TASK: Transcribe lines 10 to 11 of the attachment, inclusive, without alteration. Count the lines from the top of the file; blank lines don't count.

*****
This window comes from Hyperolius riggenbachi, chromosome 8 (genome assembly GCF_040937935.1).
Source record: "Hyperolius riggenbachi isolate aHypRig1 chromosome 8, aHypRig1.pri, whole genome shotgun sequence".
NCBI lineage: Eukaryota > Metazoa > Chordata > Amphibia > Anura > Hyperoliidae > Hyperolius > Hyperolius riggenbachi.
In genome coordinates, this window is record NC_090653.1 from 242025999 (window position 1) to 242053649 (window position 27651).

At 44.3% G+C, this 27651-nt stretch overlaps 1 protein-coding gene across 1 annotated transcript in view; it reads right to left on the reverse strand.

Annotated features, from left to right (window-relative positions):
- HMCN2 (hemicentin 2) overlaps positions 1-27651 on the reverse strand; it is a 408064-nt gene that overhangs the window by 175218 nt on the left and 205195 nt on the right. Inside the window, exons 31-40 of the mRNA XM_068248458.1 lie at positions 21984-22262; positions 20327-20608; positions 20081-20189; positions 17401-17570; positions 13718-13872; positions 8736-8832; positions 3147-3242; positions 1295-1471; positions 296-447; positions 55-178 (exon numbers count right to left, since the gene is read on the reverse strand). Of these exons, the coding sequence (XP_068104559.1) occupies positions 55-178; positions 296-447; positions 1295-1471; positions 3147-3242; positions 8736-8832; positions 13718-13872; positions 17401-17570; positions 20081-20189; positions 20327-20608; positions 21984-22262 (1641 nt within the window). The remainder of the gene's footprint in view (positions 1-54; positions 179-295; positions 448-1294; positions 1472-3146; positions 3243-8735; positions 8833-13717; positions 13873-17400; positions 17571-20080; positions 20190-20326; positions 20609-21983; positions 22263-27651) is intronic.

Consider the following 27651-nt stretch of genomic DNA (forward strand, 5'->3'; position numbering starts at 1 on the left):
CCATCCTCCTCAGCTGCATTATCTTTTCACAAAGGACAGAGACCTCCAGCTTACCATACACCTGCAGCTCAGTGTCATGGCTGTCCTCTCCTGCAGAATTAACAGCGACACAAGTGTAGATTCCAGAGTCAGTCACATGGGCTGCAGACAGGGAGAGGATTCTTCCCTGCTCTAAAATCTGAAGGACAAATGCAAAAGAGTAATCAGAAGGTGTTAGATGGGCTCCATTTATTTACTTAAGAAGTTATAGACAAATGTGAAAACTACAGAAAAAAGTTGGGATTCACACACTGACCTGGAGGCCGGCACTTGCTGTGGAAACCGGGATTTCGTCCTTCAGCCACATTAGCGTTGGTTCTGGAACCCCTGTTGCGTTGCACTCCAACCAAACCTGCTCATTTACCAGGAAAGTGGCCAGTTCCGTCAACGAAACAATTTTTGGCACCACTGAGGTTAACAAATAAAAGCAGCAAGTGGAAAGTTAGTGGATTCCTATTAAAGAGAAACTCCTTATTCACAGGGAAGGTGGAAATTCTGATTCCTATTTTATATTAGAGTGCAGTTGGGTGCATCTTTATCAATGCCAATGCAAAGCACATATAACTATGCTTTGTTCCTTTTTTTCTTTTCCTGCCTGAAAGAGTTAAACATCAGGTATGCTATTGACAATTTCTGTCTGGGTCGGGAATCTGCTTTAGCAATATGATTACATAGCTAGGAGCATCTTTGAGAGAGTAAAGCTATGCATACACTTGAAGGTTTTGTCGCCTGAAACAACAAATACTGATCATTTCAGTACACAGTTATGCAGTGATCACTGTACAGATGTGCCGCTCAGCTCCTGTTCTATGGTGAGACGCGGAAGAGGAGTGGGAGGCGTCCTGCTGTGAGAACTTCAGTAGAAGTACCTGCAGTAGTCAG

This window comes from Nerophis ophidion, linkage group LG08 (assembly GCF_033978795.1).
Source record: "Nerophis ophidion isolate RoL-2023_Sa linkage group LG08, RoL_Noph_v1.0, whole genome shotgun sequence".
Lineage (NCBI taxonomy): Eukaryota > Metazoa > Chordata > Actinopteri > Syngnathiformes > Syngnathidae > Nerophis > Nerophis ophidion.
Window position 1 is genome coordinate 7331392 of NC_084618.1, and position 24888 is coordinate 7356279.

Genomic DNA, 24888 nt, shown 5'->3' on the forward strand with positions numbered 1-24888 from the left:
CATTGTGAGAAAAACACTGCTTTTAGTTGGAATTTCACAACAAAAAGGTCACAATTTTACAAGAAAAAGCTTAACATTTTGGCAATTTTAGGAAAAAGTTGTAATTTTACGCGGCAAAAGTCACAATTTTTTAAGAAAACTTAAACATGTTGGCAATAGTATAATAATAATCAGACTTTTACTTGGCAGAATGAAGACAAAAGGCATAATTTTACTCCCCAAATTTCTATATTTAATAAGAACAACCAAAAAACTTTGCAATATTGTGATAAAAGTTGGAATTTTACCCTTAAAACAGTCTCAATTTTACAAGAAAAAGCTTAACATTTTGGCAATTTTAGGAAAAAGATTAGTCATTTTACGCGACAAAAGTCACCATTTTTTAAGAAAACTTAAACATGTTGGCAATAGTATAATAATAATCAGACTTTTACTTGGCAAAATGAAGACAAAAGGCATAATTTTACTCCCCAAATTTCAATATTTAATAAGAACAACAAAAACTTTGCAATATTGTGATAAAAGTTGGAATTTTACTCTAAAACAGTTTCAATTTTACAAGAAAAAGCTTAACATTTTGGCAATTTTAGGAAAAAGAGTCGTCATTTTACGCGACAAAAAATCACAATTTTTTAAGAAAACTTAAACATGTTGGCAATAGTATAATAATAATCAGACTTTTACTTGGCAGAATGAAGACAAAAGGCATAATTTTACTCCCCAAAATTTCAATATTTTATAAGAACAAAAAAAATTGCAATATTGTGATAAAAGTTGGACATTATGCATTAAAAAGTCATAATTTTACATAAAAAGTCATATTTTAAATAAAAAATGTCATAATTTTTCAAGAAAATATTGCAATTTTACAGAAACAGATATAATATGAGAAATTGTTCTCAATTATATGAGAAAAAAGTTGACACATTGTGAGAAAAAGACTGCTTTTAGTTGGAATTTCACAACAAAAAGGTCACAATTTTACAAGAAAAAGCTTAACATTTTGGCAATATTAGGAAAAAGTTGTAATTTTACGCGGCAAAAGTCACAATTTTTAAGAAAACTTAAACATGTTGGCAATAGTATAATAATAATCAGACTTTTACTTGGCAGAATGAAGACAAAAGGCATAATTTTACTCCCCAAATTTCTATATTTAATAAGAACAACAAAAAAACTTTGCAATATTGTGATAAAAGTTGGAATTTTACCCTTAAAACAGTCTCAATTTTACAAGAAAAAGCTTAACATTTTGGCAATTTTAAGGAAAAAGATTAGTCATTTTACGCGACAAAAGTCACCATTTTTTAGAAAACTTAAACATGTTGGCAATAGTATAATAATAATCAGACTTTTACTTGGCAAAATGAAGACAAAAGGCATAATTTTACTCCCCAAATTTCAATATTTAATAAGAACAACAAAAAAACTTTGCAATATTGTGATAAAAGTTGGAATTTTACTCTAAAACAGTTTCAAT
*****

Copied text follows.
This window comes from Nerophis ophidion, linkage group LG08 (assembly GCF_033978795.1).
Source record: "Nerophis ophidion isolate RoL-2023_Sa linkage group LG08, RoL_Noph_v1.0, whole genome shotgun sequence".